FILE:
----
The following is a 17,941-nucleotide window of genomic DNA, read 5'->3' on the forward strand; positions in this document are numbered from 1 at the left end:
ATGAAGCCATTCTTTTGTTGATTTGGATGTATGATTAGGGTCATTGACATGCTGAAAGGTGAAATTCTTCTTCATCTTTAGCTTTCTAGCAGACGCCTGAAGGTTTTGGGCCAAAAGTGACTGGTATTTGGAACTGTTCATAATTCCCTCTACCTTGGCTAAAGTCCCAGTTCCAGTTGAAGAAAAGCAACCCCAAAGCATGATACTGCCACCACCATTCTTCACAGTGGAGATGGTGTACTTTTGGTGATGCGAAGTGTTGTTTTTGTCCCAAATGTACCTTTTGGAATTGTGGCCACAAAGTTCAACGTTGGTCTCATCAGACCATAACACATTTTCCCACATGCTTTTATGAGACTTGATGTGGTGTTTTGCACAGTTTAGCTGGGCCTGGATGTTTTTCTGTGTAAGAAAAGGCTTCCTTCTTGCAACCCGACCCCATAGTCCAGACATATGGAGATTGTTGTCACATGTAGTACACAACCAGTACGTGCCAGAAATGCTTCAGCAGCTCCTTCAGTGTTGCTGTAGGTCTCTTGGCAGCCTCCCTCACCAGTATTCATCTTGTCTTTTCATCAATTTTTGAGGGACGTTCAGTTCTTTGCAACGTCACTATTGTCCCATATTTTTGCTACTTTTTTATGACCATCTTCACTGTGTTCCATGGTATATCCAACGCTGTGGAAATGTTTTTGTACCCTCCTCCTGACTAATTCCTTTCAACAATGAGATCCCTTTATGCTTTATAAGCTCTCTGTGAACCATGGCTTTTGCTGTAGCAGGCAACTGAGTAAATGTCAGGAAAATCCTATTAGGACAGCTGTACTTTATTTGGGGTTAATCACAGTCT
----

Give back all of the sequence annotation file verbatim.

The following is a 17,941-nucleotide window of genomic DNA, read 5'->3' on the forward strand; positions in this document are numbered from 1 at the left end:
ATGAAGCCATTCTTTTGTTGATTTGGATGTATGATTAGGGTCATTGACATGCTGAAAGGTGAAATTCTTCTTCATCTTTAGCTTTCTAGCAGACGCCTGAAGGTTTTGGGCCAAAAGTGACTGGTATTTGGAACTGTTCATAATTCCCTCTACCTTGGCTAAAGTCCCAGTTCCAGTTGAAGAAAAGCAACCCCAAAGCATGATACTGCCACCACCATTCTTCACAGTGGAGATGGTGTACTTTTGGTGATGCGAAGTGTTGTTTTTGTCCCAAATGTACCTTTTGGAATTGTGGCCACAAAGTTCAACGTTGGTCTCATCAGACCATAACACATTTTCCCACATGCTTTTATGAGACTTGATGTGGTGTTTTGCACAGTTTAGCTGGGCCTGGATGTTTTTCTGTGTAAGAAAAGGCTTCCTTCTTGCAACCCGACCCCATAGTCCAGACATATGGAGATTGTTGTCACATGTAGTACACAACCAGTACGTGCCAGAAATGCTTCAGCAGCTCCTTCAGTGTTGCTGTAGGTCTCTTGGCAGCCTCCCTCACCAGTATTCATCTTGTCTTTTCATCAATTTTTGAGGGACGTTCAGTTCTTTGCAACGTCACTATTGTCCCATATTTTTGCTACTTTTTTATGACCATCTTCACTGTGTTCCATGGTATATCCAACGCTGTGGAAATGTTTTTGTACCCTCCTCCTGACTAATTCCTTTCAACAATGAGATCCCTTTATGCTTTATAAGCTCTCTGTGAACCATGGCTTTTGCTGTAGCAGGCAACTGAGTAAATGTCAGGAAAATCCTATTAGGACAGCTGTACTTTATTTGGGGTTAATCACAGTCT